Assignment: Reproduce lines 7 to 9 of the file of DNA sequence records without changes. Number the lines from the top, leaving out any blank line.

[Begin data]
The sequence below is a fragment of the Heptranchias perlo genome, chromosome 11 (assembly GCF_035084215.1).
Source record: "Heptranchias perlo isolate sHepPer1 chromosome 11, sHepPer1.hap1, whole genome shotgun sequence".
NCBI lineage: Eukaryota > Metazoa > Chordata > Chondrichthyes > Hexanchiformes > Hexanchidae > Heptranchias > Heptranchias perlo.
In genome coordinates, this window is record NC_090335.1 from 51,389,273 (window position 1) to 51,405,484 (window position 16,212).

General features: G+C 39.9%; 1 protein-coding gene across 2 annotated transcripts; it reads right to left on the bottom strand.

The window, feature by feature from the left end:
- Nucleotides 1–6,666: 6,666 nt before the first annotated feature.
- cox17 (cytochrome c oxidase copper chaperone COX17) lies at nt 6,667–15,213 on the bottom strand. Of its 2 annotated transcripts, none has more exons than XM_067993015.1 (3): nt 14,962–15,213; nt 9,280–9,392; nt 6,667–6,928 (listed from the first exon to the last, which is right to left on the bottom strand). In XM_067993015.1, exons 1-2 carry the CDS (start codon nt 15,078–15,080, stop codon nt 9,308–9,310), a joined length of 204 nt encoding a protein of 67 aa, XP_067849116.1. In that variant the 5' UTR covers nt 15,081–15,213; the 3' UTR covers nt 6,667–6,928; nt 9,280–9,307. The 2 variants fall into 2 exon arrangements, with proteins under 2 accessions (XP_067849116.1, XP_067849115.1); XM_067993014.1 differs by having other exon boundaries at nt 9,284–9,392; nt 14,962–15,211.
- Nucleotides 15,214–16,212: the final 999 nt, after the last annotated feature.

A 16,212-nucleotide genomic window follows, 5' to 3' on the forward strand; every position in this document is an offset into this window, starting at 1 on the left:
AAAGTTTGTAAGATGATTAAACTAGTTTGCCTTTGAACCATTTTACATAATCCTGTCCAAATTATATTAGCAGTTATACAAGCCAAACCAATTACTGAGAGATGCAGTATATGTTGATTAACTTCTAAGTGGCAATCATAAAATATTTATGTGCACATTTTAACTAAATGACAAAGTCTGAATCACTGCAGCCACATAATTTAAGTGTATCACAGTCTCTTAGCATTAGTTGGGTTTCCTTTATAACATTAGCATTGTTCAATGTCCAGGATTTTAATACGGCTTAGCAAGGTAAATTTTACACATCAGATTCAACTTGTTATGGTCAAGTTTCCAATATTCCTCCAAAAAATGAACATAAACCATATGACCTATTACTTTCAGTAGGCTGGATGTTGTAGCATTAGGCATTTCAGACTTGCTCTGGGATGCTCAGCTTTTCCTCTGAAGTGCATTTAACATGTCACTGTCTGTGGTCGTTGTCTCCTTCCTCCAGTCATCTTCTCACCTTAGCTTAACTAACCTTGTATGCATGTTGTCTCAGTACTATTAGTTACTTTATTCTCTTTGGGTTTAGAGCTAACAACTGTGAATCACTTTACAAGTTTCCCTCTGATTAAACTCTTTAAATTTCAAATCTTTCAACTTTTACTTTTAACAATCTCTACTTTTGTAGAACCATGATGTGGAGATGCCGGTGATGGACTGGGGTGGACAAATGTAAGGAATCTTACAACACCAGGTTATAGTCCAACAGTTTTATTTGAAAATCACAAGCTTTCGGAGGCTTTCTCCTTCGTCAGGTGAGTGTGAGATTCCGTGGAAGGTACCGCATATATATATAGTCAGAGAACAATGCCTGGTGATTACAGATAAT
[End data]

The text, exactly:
- Nucleotides 1–6,666: 6,666 nt before the first annotated feature.
- cox17 (cytochrome c oxidase copper chaperone COX17) lies at nt 6,667–15,213 on the bottom strand. Of its 2 annotated transcripts, none has more exons than XM_067993015.1 (3): nt 14,962–15,213; nt 9,280–9,392; nt 6,667–6,928 (listed from the first exon to the last, which is right to left on the bottom strand). In XM_067993015.1, exons 1-2 carry the CDS (start codon nt 15,078–15,080, stop codon nt 9,308–9,310), a joined length of 204 nt encoding a protein of 67 aa, XP_067849116.1. In that variant the 5' UTR covers nt 15,081–15,213; the 3' UTR covers nt 6,667–6,928; nt 9,280–9,307. The 2 variants fall into 2 exon arrangements, with proteins under 2 accessions (XP_067849116.1, XP_067849115.1); XM_067993014.1 differs by having other exon boundaries at nt 9,284–9,392; nt 14,962–15,211.
- Nucleotides 15,214–16,212: the final 999 nt, after the last annotated feature.